FIVE THINGS TO KNOW ABOUT DEPRESSION IN WOMAN

Life has numerous turns and twists. Women encounter many stages of growth and change, from puberty and menstruation to giving birth to menopause. All these rites of passage create emotional ups and downs. Because of these factors, women may have a greater susceptibility to depression. Indeed, depression occurs in women at approximately twice the rate of men.

….FULL ARTICLE

MAINTAINING MENTAL WELL-BEING IN STRESSFUL JOBS

David Brabon is a plastic surgeon. In his practice at Rockcastle Hospital and Respiratory Center in Mount Vernon, Ky. – the largest respiratory care center in the United States – he removes skin cancers from faces and hands and rebuilds shattered noses, among other tasks. He has learned to not only encourage others but to maintain his own mental well-being.

….FULL ARTICLE

CALMING THE MIND THROUGH CONSCIOUS BREATHING

A calm mind is worth its weight in gold, especially in this day and age. There are more bills, emails, tweets, kids running around and relationships in need of time than ever before. Everybody needs to learn how to catch their breath and relax.  Techniques using the breath to calm the mind have been around forever. While these techniques are widely known and accessible, many people feel they don’t even have the time to learn about them, let alone develop a daily practice.

….FULL ARTICLE

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Genetically modified foods bring some controversy to today’s consumer. Genetically modified organisms (GMOs) can be defined as plants, animals or microorganisms in which the genetic material (DNA) has been altered in a way that does not occur naturally by mating and/or natural recombination. When a gene from one organism is purposely moved to improve or change another organism in a laboratory, the result is a GMO. This is also sometimes called “transgenic” for transfer of genes. There are different ways of moving genes to produce desirable traits. Foods produced from or using GMOs are often referred to as genetically modified (GM) foods.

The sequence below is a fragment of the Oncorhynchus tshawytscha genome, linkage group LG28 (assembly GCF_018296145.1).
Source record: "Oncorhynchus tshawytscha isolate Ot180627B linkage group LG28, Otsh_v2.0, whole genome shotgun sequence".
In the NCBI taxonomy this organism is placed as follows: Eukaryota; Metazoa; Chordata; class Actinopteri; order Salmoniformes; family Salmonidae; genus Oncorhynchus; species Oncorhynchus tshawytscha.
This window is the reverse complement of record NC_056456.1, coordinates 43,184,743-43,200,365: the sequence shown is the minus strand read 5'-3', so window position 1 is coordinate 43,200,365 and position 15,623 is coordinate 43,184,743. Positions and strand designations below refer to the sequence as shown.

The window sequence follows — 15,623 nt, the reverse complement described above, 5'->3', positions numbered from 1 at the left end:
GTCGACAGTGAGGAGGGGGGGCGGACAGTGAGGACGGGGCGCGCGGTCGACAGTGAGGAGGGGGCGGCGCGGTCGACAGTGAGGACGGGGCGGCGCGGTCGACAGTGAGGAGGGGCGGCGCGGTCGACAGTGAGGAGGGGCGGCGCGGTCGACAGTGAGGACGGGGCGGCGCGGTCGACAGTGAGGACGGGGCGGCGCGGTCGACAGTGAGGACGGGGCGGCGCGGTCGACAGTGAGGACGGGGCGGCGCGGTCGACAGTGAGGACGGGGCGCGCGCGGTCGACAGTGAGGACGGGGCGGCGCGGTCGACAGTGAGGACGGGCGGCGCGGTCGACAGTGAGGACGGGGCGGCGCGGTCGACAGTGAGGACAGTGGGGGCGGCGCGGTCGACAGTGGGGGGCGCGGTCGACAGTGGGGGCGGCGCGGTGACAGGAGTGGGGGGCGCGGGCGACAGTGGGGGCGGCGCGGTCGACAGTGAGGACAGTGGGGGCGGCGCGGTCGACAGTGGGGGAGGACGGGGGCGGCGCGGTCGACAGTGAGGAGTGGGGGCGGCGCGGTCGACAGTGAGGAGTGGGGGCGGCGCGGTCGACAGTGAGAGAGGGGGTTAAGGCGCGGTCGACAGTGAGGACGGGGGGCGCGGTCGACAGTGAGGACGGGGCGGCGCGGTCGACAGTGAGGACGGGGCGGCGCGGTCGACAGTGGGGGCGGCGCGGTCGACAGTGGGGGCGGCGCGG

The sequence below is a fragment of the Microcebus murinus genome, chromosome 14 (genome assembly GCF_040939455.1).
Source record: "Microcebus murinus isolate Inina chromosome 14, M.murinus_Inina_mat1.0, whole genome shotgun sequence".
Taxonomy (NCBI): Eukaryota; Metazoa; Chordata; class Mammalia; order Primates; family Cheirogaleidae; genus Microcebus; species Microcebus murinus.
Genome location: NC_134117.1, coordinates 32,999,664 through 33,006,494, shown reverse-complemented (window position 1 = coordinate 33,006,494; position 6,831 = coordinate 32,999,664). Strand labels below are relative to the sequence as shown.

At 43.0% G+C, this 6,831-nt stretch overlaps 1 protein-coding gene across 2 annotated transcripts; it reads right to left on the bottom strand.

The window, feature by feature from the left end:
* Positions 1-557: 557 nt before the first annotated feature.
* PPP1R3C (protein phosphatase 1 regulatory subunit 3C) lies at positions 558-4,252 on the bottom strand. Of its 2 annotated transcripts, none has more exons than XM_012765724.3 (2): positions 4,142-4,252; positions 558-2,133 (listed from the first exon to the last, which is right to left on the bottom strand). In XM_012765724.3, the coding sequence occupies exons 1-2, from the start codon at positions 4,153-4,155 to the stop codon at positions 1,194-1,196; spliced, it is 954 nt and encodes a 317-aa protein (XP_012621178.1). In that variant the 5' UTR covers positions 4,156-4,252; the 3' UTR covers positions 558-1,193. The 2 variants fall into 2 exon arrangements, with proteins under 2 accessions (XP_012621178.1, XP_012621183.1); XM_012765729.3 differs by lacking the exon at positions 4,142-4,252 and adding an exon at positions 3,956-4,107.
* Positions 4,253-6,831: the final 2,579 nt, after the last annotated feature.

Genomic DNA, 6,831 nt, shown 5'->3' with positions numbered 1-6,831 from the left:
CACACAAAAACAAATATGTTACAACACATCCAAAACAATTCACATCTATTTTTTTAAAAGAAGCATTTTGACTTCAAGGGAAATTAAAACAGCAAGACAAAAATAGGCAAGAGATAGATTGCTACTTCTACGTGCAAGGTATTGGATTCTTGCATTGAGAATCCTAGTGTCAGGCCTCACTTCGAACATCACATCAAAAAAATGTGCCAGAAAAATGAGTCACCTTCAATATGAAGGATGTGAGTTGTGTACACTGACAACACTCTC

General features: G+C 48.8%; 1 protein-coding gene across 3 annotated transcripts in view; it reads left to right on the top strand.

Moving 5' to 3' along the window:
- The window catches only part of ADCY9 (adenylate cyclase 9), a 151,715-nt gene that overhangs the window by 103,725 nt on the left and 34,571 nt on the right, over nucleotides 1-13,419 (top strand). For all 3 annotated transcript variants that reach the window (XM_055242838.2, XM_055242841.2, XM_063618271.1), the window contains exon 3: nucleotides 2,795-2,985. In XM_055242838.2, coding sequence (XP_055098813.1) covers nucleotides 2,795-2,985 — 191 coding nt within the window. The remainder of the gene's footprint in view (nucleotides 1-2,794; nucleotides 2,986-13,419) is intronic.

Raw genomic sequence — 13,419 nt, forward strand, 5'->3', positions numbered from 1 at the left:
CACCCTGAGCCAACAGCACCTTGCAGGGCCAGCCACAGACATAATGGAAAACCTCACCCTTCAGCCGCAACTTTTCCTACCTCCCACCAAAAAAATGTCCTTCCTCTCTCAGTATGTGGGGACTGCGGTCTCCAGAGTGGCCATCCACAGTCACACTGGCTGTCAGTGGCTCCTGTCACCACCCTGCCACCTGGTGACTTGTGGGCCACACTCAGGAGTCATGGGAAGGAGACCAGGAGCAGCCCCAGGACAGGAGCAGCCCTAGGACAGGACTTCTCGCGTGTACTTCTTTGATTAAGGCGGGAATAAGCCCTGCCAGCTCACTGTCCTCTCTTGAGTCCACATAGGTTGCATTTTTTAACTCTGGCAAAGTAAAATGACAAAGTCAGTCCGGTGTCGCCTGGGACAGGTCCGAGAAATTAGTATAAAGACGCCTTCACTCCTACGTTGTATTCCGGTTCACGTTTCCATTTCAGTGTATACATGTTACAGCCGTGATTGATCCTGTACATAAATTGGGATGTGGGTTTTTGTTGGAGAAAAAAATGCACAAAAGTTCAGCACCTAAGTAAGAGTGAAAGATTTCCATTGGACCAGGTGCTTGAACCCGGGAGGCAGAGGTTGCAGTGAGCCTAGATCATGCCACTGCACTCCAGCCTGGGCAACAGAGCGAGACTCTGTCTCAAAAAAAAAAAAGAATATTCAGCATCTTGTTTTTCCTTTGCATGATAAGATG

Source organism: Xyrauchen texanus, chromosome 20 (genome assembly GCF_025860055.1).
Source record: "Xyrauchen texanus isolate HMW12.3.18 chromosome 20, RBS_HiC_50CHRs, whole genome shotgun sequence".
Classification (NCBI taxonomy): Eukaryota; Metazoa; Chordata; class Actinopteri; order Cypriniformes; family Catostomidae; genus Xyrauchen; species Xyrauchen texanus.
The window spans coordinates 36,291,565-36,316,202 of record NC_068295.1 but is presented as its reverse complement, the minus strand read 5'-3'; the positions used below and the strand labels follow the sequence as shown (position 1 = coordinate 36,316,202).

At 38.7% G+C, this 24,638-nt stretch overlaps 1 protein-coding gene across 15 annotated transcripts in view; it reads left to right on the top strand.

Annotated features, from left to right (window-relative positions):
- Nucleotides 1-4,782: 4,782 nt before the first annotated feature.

If you’ve eaten anything today, chances are you had GMOs. GM foods are made from soy, corn or other crops grown from seeds with genetically engineered DNA. According to the U.S. Department of Agriculture, GM seeds are used to plant more than 90 percent of the corn, soybeans, and cotton grown in the United States. Unless you consciously avoid them, GM foods likely find their way into many of your snacks and meals.


Nine genetically modified crops are available today, including corn (both sweet and field), soybeans, cotton, canola, alfalfa, sugar beets, papaya, potatoes and squash. GM apples have been approved and will be commercially available this fall. The National Center for Food and

ARE YOU EATING GENETICALLY MODIFIED FOOD?

Agricultural Policy estimates 85 percent of U.S. corn is genetically modified.


Some clinical researchers believe genetically modified foods are safe, healthy and sustainable, while others claim the opposite. GMOs are engineered to give food more color, increase their shelf life or eliminate seeds. That’s why we can buy seedless watermelons and grapes. Some GM foods also have been engineered to have higher levels of specific nutrients, such as protein, calcium or folate. Proponents of GM foods contend genetic engineering can help us find sustainable ways to feed people in third world countries. Specifically, in countries that lack access to nutrient-rich foods, using GM crops provides nutrient-enriched food for their population.


Learn more about GM foods through information provided by the World Health Organization on its Website, www.who.int. You’ll get an overview of many of the main issues and concerns about consuming these foods for human health. The Web site also lists risks and benefits and discusses how such foods are regulated nationally and internationally.  

DR. THOMAS W. MILLER, PH.D, ABPP

Thomas W. Miller, Ph.D., ABPP, is a professor emeritus and senior research scientist, Center for Health, Intervention and Prevention, University of Connecticut; retired service chief from the VA Medical Center; and tenured professor in the Department of Psychiatry, College of Medicine, University of Kentucky.

more articles by Dr thomas w. miller